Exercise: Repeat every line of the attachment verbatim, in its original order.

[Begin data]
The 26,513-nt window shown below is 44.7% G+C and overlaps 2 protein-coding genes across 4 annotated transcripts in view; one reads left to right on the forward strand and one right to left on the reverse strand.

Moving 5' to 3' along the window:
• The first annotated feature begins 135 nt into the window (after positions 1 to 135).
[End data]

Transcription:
The 26,513-nt window shown below is 44.7% G+C and overlaps 2 protein-coding genes across 4 annotated transcripts in view; one reads left to right on the forward strand and one right to left on the reverse strand.

Moving 5' to 3' along the window:
• The first annotated feature begins 135 nt into the window (after positions 1 to 135).